The whispering campaign against Nick Clegg took a new twist this week when it was revealed - to the surprise of no one with more than a vague interest in politics - that Lord Oakeshott was the man responsible for commissioning the opinion polls which suggested that Clegg would lose his Sheffield Hallam seat and that the party would be better off under the leadership of Vince Cable or Danny Alexander.
Oakeshott has previous form in this area, having issued coded warnings about Clegg’s leadership for several years. This time, however, he appears to have overstepped the mark, and as former allies such as Cavle hastened to distance themselves from the errant peer, Oakeshott decided it was time to quit the party and take a leave of absence from the House of Lords.1
After the resignation, senior party members rallied round Clegg with varying degrees of loyalty, ranging from Ashdown’s standard unquestioning support2 to Cable’s more nuanced comments in favour of ‘the party leader’. None took the opportunity to stab Clegg in the back (or, indeed, the front) or position themselves to do so.
Part of the reason why I believe Clegg’s position is safe is that there are only four men (yes, I’m afraid they are all men) who are in a position to challenge him, and all are unlikely to do so.
The elder statesman of the party, Cable is generally well liked and respected. However, this respect is part of the reason why I think he is unlikely to either challenge Clegg directly or throw his hat into the ring if someone else does. At present, Cable has a cushy position running a large and important department, plus speaking engagements and several books under his belt. Why throw all that away for a chance to lead a bruised and battered party, when you can walk an easy path into retirement on a generous pension and with copious amounts of goodwill both inside and outside the party? Only an ambitious gambler would choose the risky option at the age of 71, and I do not believe that Cable suits either of those adjectives.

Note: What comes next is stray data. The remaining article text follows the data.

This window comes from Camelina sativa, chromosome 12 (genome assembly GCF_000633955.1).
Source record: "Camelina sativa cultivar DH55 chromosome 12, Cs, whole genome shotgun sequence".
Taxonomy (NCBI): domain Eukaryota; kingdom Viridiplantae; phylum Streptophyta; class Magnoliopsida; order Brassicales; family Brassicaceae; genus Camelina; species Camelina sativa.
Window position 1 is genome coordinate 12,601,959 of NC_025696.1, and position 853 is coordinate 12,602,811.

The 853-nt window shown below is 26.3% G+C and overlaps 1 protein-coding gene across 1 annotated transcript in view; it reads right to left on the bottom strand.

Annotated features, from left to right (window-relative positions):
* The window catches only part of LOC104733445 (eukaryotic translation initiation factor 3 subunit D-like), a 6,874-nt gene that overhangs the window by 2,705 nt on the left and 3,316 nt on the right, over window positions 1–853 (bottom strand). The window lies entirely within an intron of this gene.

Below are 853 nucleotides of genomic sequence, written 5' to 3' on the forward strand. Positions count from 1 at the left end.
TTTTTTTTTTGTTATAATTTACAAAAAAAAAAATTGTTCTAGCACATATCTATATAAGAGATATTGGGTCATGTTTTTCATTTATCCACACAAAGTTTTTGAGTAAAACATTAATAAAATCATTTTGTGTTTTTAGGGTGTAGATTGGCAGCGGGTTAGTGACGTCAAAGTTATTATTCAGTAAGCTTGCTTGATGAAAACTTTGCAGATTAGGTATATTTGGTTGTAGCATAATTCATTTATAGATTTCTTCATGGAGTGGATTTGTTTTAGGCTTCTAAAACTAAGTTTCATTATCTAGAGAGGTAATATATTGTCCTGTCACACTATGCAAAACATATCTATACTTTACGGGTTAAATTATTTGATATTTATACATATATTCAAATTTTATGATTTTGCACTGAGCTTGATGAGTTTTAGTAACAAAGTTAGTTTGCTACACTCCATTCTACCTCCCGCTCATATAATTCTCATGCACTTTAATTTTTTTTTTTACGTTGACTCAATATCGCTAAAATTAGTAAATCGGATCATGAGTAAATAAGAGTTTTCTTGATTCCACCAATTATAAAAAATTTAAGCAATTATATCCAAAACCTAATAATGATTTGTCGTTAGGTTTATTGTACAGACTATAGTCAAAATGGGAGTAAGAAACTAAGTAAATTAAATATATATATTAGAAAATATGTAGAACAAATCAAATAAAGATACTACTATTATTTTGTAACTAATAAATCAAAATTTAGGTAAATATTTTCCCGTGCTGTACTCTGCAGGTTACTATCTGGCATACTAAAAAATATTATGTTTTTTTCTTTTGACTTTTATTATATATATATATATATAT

At the age of 42 and with a public position as Chief Secretary to the Treasury, someone in Danny Alexander’s position would normally be a natural choice for the leadership. However, he is far too close to Clegg, having served as his chief of staff, a confidant and negotiator in the coalition discussions, and has branded Oakeshott ‘malicious’ for trying to unseat the leader.3 It would take a substantial and embarrassing u-turn for Alexander to challenge Clegg or run against him in any contest. Furthermore, the opinion polls which were at the centre of this debate forecast only a small improvement in the party’s fortunes if Alexander was to become leader - had they been more positive then they might have provided a stronger platform on which to build a bid for the top job.
An MP since 1997, Ed Davey has slowly worked his way up the party, holding a range of positions. Although his current position as Secretary of State for Energy and Climate Change does not give him a particularly public profile, Ed Miliband managed to jump from there to party leader - albeit with a brief gap when Labour were kicked out of office. Davey allegedly prepared for a bid for the leadership back in 2012, though the source for that information was the Daily Mail.4 I haven’t heard him say anything in public either way, so either he is playing his cards close to his chest, or he simply has no interest in running for the leadership at this time. Either way, I can’t imagine him challenging Clegg at the moment. His constituency majority is also rather slim, and could easily fall to the Conservatives at the next election.
As Minister of State for Pensions, Steve Webb has enjoyed a high and generally favourable media profile, due to the current government’s changes to the pension and annuities regime. He received sufficient nominations to run in the 2007 leadership campaign, but decided to back Clegg instead, suggesting that becoming leader himself would put too much of a strain on his family. He has backed Clegg again recently, and does not appear to have any aspirations for leadership.
In short, therefore, Nick Clegg is likely to survive - if not on his own merits then because there is no one willing or able to replace him at this juncture. Hardly a ringing endorsement, but it’s probably the best Clegg can hope for after two disastrous election results.